A law guaranteeing students in the District of Columbia the right to an excused absence to vote has left university students in limbo as District officials are unable to clarify who counts.
“We should be able to get that chance [to vote] because we have a lot of work to do ourselves,” said Damia Bates, a business administration graduate student at Trinity Washington University, on Election Day.
The D.C. Council passed the Leave to Vote Amendment Act in 2020 before the year’s presidential election. While the legislation mandates employees have the right to paid time off to vote, it also grants students an excused absence to vote.
According to the law, educational institutions must provide students with at least two hours to vote in person in any District of Columbia election. Students ineligible to vote in the District also have the right to a voting absence in any election run by the jurisdiction where they are eligible to vote.
Whether the act applies to university students is unclear, however.
“I think that’s the big question: what did D.C. Council mean by this?” said William Brummett, program manager for co-curricular service at George Washington University.
In the legislation, educational institutions are defined as any school in the District of Columbia Public Schools system, a public charter school, an independent school, a private school, a parochial school or a private instructor.
The amendment does not clarify if colleges and universities fall under this definition, including if a private university is considered a private school.
“The law is sort of vague on what they define a school as,” said Brummett, who works with campus voter group GW Votes.
Spokespeople for the D.C. Board of Elections and the D.C. Council said they did not know if the law applies to university students. The D.C. Council Judiciary and Public Safety Committee, which reviewed the bill in 2020 and expanded it to include students, did not respond to requests for comment.
Brummett said clarification of the law would help students’ interests. Last month, the GW Student Association passed a senate resolution requesting faculty to count voting on Election Day as an excused absence.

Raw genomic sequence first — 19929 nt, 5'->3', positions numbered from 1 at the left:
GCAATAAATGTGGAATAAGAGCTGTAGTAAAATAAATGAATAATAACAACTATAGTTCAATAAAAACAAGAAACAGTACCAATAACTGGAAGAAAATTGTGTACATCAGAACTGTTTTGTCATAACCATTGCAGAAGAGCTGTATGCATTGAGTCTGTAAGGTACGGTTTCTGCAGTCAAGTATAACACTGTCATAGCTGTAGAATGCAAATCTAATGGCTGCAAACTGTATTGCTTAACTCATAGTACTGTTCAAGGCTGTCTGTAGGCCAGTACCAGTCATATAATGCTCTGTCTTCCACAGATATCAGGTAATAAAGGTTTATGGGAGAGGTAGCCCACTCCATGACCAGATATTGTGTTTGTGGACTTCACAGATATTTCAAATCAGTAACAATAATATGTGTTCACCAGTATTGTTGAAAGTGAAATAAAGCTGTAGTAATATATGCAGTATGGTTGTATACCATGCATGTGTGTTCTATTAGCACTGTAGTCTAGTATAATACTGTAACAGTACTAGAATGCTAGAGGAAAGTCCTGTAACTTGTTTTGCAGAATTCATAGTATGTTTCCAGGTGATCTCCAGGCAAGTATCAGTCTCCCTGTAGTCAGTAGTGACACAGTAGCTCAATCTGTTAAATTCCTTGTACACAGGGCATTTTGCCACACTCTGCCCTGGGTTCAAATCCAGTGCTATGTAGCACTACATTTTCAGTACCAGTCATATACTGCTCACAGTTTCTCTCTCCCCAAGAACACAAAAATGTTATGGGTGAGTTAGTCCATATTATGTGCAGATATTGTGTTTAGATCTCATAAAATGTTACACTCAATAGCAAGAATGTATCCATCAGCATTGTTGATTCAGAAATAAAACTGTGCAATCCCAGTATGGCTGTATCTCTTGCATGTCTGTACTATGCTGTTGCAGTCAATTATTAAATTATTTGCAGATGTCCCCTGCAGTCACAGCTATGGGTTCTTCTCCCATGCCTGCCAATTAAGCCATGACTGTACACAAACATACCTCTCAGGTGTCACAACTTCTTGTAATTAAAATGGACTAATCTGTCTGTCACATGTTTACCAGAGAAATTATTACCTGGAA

“There’s a lot of momentum from our students wanting to have that flexibility,” Brummett said.
Voting flexibility is also a priority for Jacob Wilson, an adjunct instructor at American University who works with student engagement group AU Votes. Wilson said students should be given time throughout the semester, not just on Election Day, to discuss the importance of voting and get ready to cast their ballot.
“We can do more to support students and help empower them to be voters,” Wilson said.
Wilson said not having enough time is one reason college students may not vote, with commitments from class, work, family obligations and extracurriculars potentially being prioritized over voting.
Students interviewed on Election Day agreed.
“I feel like a lot of people feel like their schedules don’t let them vote,” said Tyler Anthony, a public relations senior at Howard University. “If the class schedule was taken out of the equation, a lot of people that have nothing else to do would vote.”
Regardless of the law, Brummett said universities could empower students by canceling classes every Election Day — not just during presidential elections. Brummett said he would like to see schools in the District emulating Stanford University’s Democracy Day, which turns elections into an academic holiday with voluntary events like guest speakers.
“Whether it be through legal action or through universities taking [election] days off, I’d love to see something going forward that gives students more ability to participate,” Brummett said.